The Dynamics among the countries of South Asia has changed dramatically with Sri Lanka´s open and unabashed call for New Delhi´s help for military and, failing that, humanitarian assistance for a possible evacuation of its troops from the Jaffna Peninsula.
The relations between the members of SAARC have long belaboured the fiction of one-country-one-vote. When it comes to sheer geopolitical weight, it is the economic power, population size, geographical spread and centrality, as well as military might of India, that overwhelms. Unlike the , European Community or ASEAN, the SAARC region is dominated by one power like no other, to the extent that even satellite imagery of South Asia essentially defines the coastline of India.
This overwhelming India-centricism of South Asia becomes obvious when a crisis as overwhelming as Sri Lanka´s current one overtakes. Colombo, one of the more ´self-confident´ capitals of SAARC, has openly called for military support from New Delhi, essentially pleading it to act as regional policeman. While some aspects of the the India-Pakistan relationship have their own dynamic, this Sri Lankan invitation is bound to lead to a readjustment of expectations and obligations all over South Asia. The Sri Lankan example demonstrates that when push comes to shove and a crisis as critical as national bifurcation looms, governments of the region (barring Pakistan´s) will have no compunction in asking for Indian involvement military intervention if necessary. Realpolitik and governmental survival will override all other considerations, including those of national, cultural and historical exclusivity. ´Sovereignty´, in a sense, to be saved by inviting its wresting.
The lesson from the Sri Lankan request for Indian military assistance will be particularly instructive for Nepal (with its officially open border with India) and Bangladesh (with its much longer —porous — border with India), because these countries do not even have the psychological across-the-waters distance of a Sri Lanka removed from the South Asian mainland.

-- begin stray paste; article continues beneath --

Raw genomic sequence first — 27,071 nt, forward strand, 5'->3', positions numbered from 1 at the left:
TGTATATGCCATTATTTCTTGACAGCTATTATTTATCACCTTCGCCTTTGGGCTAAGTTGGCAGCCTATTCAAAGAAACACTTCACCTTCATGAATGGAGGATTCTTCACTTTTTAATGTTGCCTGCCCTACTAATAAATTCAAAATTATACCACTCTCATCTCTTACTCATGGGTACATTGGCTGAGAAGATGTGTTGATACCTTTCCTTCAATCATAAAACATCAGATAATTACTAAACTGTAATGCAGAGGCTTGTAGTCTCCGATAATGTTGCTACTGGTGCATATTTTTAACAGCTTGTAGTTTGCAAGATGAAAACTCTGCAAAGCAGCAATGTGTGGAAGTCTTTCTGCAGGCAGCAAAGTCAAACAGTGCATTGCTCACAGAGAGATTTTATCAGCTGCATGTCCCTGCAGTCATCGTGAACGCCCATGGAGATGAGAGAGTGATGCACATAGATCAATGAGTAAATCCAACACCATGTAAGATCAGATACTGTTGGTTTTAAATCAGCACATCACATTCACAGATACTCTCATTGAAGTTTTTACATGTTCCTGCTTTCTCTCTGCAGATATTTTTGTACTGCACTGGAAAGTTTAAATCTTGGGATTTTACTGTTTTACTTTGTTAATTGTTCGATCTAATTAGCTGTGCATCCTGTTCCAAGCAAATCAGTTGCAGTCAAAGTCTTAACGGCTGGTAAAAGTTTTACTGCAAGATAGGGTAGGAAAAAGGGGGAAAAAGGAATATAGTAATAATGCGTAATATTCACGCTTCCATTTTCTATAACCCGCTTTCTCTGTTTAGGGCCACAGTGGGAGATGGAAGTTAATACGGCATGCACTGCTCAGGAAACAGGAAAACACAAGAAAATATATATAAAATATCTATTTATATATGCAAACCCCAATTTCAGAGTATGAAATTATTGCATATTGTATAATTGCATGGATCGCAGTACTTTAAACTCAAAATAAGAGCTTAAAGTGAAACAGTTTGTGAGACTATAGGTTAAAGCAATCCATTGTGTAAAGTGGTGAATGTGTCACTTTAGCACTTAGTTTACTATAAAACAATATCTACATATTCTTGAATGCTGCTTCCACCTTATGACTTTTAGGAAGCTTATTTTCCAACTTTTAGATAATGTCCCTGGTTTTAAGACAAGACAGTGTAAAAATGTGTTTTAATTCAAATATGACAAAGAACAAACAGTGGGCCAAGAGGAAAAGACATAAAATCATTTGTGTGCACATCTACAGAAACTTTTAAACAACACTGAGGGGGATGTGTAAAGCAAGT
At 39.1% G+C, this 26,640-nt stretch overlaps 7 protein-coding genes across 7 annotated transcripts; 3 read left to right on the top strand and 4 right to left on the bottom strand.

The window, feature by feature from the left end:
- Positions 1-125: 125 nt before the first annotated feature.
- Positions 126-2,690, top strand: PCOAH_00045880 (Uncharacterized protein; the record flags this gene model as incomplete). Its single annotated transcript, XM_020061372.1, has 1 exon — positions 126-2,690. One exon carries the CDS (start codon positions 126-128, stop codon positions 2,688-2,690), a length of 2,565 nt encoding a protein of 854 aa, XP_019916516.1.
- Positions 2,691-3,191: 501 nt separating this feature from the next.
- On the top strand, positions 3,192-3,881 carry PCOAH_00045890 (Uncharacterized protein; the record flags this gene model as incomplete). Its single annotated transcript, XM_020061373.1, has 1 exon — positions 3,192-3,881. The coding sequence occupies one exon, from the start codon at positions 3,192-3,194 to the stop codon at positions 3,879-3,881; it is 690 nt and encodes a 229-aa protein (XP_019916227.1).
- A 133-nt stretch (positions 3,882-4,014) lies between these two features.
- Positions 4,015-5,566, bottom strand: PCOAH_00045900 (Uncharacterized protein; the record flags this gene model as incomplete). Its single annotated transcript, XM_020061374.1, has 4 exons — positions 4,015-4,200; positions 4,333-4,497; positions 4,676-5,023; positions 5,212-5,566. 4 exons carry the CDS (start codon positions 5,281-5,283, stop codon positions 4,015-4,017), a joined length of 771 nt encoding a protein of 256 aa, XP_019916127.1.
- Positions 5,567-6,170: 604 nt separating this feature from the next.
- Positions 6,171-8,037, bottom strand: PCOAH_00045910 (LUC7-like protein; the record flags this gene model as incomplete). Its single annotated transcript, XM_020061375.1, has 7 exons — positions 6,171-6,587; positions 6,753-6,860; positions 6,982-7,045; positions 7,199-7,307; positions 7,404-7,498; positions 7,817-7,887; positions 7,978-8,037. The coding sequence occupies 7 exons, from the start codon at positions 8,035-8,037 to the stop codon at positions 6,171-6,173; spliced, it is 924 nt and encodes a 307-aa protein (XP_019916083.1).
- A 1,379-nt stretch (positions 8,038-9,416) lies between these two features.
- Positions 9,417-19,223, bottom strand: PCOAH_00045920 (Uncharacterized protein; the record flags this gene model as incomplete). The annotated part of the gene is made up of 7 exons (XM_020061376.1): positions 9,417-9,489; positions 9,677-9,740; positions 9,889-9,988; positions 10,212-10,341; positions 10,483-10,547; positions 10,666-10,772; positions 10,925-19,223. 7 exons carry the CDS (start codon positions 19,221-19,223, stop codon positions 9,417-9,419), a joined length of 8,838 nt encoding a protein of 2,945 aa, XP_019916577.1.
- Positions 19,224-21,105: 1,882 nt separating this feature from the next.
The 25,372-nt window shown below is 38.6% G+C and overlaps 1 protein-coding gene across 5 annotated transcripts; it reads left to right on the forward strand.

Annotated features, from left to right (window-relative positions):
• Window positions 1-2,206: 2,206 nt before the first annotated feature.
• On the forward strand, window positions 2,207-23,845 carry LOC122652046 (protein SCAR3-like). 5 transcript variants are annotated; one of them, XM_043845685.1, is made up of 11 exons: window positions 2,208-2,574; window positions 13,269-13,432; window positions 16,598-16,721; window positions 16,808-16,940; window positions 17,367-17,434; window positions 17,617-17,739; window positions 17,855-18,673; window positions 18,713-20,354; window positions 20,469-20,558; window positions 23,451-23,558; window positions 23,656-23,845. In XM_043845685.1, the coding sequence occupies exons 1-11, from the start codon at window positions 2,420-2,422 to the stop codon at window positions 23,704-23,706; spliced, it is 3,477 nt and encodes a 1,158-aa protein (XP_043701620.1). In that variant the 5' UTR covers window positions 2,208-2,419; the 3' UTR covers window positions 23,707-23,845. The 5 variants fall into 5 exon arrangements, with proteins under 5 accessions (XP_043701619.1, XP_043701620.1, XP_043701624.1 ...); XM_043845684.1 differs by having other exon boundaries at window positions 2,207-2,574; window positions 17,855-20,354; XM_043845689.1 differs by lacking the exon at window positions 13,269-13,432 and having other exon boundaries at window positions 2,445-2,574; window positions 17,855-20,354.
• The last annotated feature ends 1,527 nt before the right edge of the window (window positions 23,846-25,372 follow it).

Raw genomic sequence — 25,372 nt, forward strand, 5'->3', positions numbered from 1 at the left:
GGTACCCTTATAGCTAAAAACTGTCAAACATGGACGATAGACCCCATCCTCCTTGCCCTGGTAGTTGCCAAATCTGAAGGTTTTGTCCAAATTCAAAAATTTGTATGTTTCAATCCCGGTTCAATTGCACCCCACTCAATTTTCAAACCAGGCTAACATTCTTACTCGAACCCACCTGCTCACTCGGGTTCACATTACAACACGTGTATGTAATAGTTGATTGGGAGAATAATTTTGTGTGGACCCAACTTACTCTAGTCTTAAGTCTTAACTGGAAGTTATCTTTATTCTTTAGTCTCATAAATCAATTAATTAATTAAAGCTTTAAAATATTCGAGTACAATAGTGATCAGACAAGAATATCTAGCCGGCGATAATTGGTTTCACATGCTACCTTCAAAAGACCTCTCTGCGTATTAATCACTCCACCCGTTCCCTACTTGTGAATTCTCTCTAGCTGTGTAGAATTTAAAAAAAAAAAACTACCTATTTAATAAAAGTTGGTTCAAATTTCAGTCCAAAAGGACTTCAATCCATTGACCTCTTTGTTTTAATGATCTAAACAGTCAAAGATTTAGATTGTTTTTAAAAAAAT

There has not been an instance quite like this when, late in history, a South Asian state has gone all-out seeking military help from neighbour India. Situations have come close to it, though. In Nepal, India brokered the deal whereby the Nepali Congress took over from the feudal Ranas in 1950. The Indian armed forces came powerfully to the aid of the Mukti Bahini in 1971 and helped deliver Bangladesh as an independent country. Also in 1971, India and Pakistan both sent arms (and India, pilots) to help the Sri Lankan army put down a Marxist uprising by Sinhala youth. 1988 was when Indian commandos rescued President Maumoon Gayoom from the clutches of a brief uprising. Most significantly, in 1988-89, the Indian Peacekeeping Force was despatched by Rajiv Gandhi to Jaffna, with a brief to help the Sri Lankan Tamils but ending up instead fighting the LTTE until the ignominious retreat of 1990.
While each of these instances had New Delhi reaching beyond its territory to intervene in a neighbouring country, in none of them (other than in the case of little Maldives) had a sovereign state voluntarily requested aid to keep itself together. While this turn of events will have mightily pleased the hardline strategists in New Delhi, what this means for the relationships between the countries of South Asia, and whether it will enhance India´s own standing as a regional and Asian power, will be seen in the days ahead.
As the pragmatist would say, perhaps the make-believe equation of the past should change. The smaller countries of the region know that India has the military might, and they might as well make use of it when a crisis threatens the very existence of the state and India will not be found wanting in making its move, all other conditions remaining equal. If India is the regional protector of last resort, then why not give Colombo the credit for having called a spade a spade?
But the situation is perhaps a bit more complex than that. Will we now need a new model for regional cooperation, now that the fictionaLequality among the large and small within SAARC has been so effectively given the lie? What will be the stance of New Delhi vis-a-vis its neighbours, with proof now of what the smaller countries will do when the chips are down?
Before any of these questions are answered, the world and South Asia will first have to await a denouement in the north of Sri Lanka.